As Forbes has reported, US Immigration & Customs Enforcement has begun visiting the work sites of foreign students with employment authorization based on STEM degrees and employment with E-Verify employers (commonly known as “STEM OPT”). While authority to conduct such site visits was part of regulations issued more than 3 years ago, during the Obama administration, this is the first time ICE has exercised its authority.
Although STEM OPT work permits do not require employer sponsorship, employers must develop a 2‑year training program that is kept on file with the student’s university, report changes in employment such as terminations or wage and hour reductions, and allow site visits by government inspectors. Until now, there has been little government oversight of compliance with these requirements.
The regulations authorize ICE to visit work sites, including third-party work sites, with advance notice of 48 hours. The advance notice requirement is waived if ICE has received a specific complaint or has other reason to suspect noncompliance.
Employers who receive a site visit can expect that the ICE employee will ask if the company is still enrolled in E-Verify, has sufficient infrastructure to implement the training plan, properly supervises the student, and carries out the required periodic evaluations. ICE may also seek evidence that students who are contracted to third‑party sites retain a true employee relationship with their contracting employer and may request information on how the student’s salary was determined and whether the student is replacing a US worker.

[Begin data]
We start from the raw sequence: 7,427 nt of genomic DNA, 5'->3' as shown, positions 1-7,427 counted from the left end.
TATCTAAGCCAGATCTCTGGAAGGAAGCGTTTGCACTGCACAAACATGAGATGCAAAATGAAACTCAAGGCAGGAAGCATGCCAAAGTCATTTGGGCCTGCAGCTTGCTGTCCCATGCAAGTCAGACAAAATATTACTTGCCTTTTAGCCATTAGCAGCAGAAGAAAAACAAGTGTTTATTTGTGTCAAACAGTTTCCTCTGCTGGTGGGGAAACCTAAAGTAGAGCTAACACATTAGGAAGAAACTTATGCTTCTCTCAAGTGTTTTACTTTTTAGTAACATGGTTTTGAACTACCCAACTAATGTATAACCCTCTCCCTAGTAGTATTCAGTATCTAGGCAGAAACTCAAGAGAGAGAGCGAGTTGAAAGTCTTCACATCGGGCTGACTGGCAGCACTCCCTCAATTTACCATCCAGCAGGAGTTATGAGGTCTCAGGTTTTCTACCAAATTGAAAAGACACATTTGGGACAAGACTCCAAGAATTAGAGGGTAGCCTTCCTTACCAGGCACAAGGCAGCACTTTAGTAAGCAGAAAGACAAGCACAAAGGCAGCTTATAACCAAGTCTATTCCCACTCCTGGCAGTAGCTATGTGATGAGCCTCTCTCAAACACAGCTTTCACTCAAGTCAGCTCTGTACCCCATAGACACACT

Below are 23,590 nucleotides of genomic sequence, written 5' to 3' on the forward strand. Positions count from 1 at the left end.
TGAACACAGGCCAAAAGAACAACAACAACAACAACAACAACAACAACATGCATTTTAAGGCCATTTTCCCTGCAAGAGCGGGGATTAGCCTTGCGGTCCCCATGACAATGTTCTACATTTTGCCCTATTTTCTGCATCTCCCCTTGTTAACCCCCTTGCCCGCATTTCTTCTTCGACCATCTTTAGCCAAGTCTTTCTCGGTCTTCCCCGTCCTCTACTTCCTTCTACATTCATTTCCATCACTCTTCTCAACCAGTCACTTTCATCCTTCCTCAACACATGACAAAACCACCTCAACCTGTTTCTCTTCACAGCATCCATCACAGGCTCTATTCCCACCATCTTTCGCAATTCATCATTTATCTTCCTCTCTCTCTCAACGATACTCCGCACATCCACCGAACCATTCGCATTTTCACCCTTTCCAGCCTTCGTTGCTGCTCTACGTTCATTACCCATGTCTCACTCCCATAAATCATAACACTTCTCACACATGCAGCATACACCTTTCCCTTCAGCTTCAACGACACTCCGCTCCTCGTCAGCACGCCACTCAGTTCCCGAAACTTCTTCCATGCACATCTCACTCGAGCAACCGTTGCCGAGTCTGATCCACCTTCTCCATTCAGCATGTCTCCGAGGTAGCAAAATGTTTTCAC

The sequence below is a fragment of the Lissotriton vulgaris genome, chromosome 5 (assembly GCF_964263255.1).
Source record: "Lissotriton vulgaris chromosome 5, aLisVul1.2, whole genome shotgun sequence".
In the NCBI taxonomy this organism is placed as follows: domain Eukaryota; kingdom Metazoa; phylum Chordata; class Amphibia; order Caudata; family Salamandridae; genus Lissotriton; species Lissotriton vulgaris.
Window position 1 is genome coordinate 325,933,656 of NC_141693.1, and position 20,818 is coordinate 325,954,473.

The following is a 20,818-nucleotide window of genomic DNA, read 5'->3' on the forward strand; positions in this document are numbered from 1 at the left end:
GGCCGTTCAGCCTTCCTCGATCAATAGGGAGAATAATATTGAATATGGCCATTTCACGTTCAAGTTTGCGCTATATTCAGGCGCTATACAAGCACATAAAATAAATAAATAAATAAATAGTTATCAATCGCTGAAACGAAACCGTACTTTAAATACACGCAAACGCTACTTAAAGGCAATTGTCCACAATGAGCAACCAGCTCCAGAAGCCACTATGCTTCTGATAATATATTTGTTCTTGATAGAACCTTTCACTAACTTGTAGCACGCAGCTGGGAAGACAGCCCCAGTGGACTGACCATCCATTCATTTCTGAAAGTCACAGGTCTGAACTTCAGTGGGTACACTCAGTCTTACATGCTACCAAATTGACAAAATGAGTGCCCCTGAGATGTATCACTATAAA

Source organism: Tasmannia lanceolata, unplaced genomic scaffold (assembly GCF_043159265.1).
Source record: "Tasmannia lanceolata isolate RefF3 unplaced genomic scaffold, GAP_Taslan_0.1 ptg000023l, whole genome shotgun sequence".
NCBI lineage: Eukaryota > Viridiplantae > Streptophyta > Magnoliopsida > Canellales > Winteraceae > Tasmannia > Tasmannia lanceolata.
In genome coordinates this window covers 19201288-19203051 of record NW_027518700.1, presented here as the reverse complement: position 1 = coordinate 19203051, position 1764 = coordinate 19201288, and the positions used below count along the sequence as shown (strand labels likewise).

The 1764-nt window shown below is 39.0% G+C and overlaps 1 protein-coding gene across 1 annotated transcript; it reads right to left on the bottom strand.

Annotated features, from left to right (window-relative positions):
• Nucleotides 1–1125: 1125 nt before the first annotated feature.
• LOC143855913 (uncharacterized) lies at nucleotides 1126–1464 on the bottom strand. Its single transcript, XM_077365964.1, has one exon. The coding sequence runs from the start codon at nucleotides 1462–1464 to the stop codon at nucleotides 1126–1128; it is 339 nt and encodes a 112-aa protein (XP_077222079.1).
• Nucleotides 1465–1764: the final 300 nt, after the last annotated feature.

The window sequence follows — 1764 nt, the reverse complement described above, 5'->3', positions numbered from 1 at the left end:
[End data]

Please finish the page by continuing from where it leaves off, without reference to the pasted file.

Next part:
The STEM OPT work permit is popular with students and employers alike, as it provides work authorization for 3 years in total, and thus 3 opportunities for the student to be sponsored for an H-1B visa in the annual lottery. With odds of success in the H-1B lottery now as low as 30 percent, employers who wish to retain talented foreign STEM students are looking for this sort of advantage. The May 2016 STEM OPT regulations estimate that almost 9,000 employers would drop out of the E-Verify program if not for the fact that it allows them to hire a STEM OPT student.
Noncompliance puts both students and their employers at risk, but consequences fall more heavily on students. The Department of Homeland Security may deny STEM OPT work permits to students who use a noncompliant employer’s E-Verify number on their applications. Students also face consequences, such as denial or revocation of their work permits, for failing to report employer changes they may know nothing about, including a change in Employer Identification Number (EIN) as a result of corporate restructuring.
In light of this new trend in enforcement actions, US companies that employ STEM OPT students should ensure ongoing compliance by familiarizing the students’ managers with training plans and with reporting and evaluation requirements, and by thoroughly reviewing any changes to a STEM OPT student’s employment.